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High powers of a square matrix.

Let $D= \text{diag}(\alpha_1, \alpha_2, \dots , \alpha_r)$. By induction, we prove that $\forall n \in \bbb{N}, D^n =\text{diag}(\alpha_1^n, \alpha_2^n, \dots , \alpha_r^n)$.

Let A be a square matrix; we wish to compute An for some positive integer n. If n is a large number, this is a tedious task. Suppose now that A is diagonalizable, i.e. there exists an invertible matrix P such that D=P-1AP is a diagonal matrix. Then A= PDP-1 and we have:


\begin{displaymath}A^n= PD \underbrace{P^{-1}P}_{=I}D \underbrace{P^{-1}P}_{=I}D \underbrace{P^{-1} \quad }_{=I} \dots PDP^{-1}
=P D^n P^{-1}.
\end{displaymath}

Example 11.7.1   The sequences (un) and (vn) are defined by their first terms u0 and v0 and the relations $\begin{cases}u_{n+1}= \frac{1}{12} (5 u_n + v_n) \\ v_{n+1}= \frac{1}{12} (u_n + 5 v_n) \end{cases}$. We wish to know whether these sequences converge , and eventually towards which limits.

Write the given relations in matricial form: $\begin{pmatrix}u_{n+1} \\ v_{n+1} \end{pmatrix}
= \underbrace{\begin{pmatrix}\...
...d{pmatrix}}
_{\underset{def}{=} A}
\begin{pmatrix}u_{n} \\ v_{n} \end{pmatrix}$.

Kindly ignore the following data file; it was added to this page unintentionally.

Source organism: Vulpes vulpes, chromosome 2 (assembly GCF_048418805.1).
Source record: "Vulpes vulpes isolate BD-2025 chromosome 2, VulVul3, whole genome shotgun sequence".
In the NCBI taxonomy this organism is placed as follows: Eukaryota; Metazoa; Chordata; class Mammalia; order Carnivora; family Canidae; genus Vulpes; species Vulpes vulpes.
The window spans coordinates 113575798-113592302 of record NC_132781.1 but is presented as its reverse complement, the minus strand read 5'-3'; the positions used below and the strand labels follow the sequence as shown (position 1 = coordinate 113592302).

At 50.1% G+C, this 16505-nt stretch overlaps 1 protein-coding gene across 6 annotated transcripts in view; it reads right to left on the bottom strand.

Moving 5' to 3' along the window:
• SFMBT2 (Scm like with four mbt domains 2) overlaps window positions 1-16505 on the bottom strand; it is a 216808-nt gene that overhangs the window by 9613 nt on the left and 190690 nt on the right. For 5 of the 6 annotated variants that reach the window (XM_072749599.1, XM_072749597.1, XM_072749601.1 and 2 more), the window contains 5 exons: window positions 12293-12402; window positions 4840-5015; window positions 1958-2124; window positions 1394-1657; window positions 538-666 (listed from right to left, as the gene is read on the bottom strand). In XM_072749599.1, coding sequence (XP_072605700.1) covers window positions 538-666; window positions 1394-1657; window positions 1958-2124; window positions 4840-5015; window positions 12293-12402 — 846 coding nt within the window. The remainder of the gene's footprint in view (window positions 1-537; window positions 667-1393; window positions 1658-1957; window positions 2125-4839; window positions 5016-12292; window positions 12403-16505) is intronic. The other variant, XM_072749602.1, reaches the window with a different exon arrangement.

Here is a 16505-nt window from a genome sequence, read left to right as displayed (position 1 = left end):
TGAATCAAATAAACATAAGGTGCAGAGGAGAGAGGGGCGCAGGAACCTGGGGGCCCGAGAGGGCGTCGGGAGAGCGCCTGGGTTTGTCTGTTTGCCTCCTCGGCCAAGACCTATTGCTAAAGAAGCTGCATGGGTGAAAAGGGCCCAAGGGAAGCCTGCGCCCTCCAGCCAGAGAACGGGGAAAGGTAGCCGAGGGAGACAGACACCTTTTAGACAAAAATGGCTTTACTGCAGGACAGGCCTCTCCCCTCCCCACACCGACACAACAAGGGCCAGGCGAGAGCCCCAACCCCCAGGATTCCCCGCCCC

By induction, we show that $\begin{pmatrix}u_n \\ v_n \end{pmatrix} = A^n \begin{pmatrix}u_0 \\ v_0 \end{pmatrix}$.

The characteristic polynomial of A is $P_A(\lambda)=\frac 16 (6\lambda^2 -5 \lambda + 1) = \left( m- \frac 13
\right) \left( m- \frac 12 \right)$. the matrix A has two eigenvalues, namely $\frac 12$ and $\frac 13$, therefore A is diagonalizable and is similar to $D= \begin{pmatrix}\frac 12 & 0 \\ 0 & \frac 13 \end{pmatrix}$. We denote by P the change of basis matrix.

Then we have: An= PDnP-1 and $\underset{n \rightarrow \infty}{\lim} A^n= P \underset{n \rightarrow \infty}{\lim} D^n P^{-1}$.

As $D^n=\begin{pmatrix}\left( \frac 12 \right)^n & 0 \\ 0 & \left( \frac 13 \right)^n \end{pmatrix}$, we have: $\underset{n \rightarrow \infty}{\lim} D^n =0$, therefore $\underset{n \rightarrow \infty}{\lim} A^n =0$. As a consequence, we have that the sequences (un) and (vn) are convergent and have 0 as their common limit.


next up previous contents
Next: The exponential of a Up: Eigenvalues and eigenvectors. Previous: Diagonalization of a square
Noah Dana-Picard
2001-02-26